Offline Pat B

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Re: Black locust bow break
« Reply #8 on: January 19, 2022, 11:22:59 pm »
Where are you located, Kenneth? I'm in SW North Carolina in the Southern Appalachian Mountains.
Make the most of all that comes and the least of all that goes!    Pat Brennan  Brevard, NC

Offline Pappy

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Re: Black locust bow break
« Reply #9 on: January 20, 2022, 08:31:40 am »
I don't use dead standing of any kind except for fire wood.  ;)up rooted Blow down is another story.
 Pappy
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Offline George Tsoukalas

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Re: Black locust bow break
« Reply #10 on: January 20, 2022, 10:58:42 am »
I have a couple of thoughts. 

I have made lots of BL bows and really like the wood. I have seen that powdery wood.

I've never used standing dead wood of any kind. But BL heartwood is rot resistant for sure. I still would not use standing BL deadwood. Also, that does not mean the wood is dry.

There is an insect that gets at the wood here in NH and makes it powdery. I guess one should remove the bark and sapwood asap. LOL. But who does that?

The other point is the stave should be sufficiently reduced in weight before stringing it for the first time.  I prefer 10# over final draw eight but 20# is ok.

If you can do that by feel when floor or long string tillering then fine.

I can't so I developed a method where I long string tiller out to 10 in of string movement looking for 5# over final draw weight for a 26" draw and good limb movement. This puts the stave around 10# over final draw weight.

There are buildalongs on my  site.

http://traditionalarchery101.com

Jawge

Set Happens!
If you ain't breakin' you ain't makin!

Offline Kenneth

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Re: Black locust bow break
« Reply #11 on: January 20, 2022, 12:03:43 pm »
I have a couple of thoughts. 

I have made lots of BL bows and really like the wood. I have seen that powdery wood.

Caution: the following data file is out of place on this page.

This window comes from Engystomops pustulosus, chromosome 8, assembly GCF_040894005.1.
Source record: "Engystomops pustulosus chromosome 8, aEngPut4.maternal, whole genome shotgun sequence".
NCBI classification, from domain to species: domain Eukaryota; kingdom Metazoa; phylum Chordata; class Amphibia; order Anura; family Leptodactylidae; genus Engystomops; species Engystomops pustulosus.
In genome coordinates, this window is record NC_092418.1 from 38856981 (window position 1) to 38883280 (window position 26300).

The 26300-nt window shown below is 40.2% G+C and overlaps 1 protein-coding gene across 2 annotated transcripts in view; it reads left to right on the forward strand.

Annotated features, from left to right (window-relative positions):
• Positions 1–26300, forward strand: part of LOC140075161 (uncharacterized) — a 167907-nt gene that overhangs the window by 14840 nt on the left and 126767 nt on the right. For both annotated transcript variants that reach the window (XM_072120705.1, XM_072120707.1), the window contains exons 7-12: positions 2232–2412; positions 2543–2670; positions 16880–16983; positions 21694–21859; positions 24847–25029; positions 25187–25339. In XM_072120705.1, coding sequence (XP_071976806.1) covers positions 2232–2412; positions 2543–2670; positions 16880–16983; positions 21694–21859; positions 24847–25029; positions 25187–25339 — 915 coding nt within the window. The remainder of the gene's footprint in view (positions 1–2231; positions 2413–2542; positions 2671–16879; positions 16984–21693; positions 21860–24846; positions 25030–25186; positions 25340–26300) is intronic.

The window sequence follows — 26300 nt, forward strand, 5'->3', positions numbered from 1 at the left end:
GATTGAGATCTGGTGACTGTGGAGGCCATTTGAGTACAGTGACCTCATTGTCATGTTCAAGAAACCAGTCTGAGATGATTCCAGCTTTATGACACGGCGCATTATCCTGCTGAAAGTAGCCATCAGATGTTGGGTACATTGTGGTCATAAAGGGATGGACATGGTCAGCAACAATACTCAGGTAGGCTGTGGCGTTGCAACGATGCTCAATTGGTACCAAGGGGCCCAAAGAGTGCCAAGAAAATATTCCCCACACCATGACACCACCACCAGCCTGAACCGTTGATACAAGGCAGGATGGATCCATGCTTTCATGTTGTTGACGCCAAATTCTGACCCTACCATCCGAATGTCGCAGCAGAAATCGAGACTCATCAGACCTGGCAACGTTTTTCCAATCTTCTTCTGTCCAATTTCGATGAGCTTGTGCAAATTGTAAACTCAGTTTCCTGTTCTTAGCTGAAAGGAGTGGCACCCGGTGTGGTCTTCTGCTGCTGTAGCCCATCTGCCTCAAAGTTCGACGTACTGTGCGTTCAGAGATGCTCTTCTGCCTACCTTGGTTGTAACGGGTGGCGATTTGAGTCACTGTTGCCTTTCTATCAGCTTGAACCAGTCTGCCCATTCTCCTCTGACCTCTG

I've never used standing dead wood of any kind. But BL heartwood is rot resistant for sure. I still would not use standing BL deadwood. Also, that does not mean the wood is dry.

There is an insect that gets at the wood here in NH and makes it powdery. I guess one should remove the bark and sapwood asap. LOL. But who does that?

The other point is the stave should be sufficiently reduced in weight before stringing it for the first time.  I prefer 10# over final draw eight but 20# is ok.

If you can do that by feel when floor or long string tillering then fine.

I can't so I developed a method where I long string tiller out to 10 in of string movement looking for 5# over final draw weight for a 26" draw and good limb movement. This puts the stave around 10# over final draw weight.

There are buildalongs on my  site.

http://traditionalarchery101.com

Jawge

Thanks for the tillering advice Iíll try this on the hickory Iím working on. This is something Iíve always wondered about, how heavy is this bow Iím bracing right now?

Offline Kenneth

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Re: Black locust bow break
« Reply #12 on: January 20, 2022, 12:05:29 pm »
Where are you located, Kenneth? I'm in SW North Carolina in the Southern Appalachian Mountains.

Iím in Central Pa near Lewistown. Seems like black locust everywhere gets this disease

Offline bassman211

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Re: Black locust bow break
« Reply #13 on: January 20, 2022, 04:03:27 pm »
Best locust wood I have ever had was an 8 ft log, laying along side the road. The center of the log was gone.I have no idea how long it was laying their, but I removed the bark ,and chased to a heart wood ring. It was clean knot free wood with good growth rings . I made 4 pyramid bows from that log that I still have.  Good shooters.I had a hard time finding good locust before that, and have never looked for anymore since. That was a great find.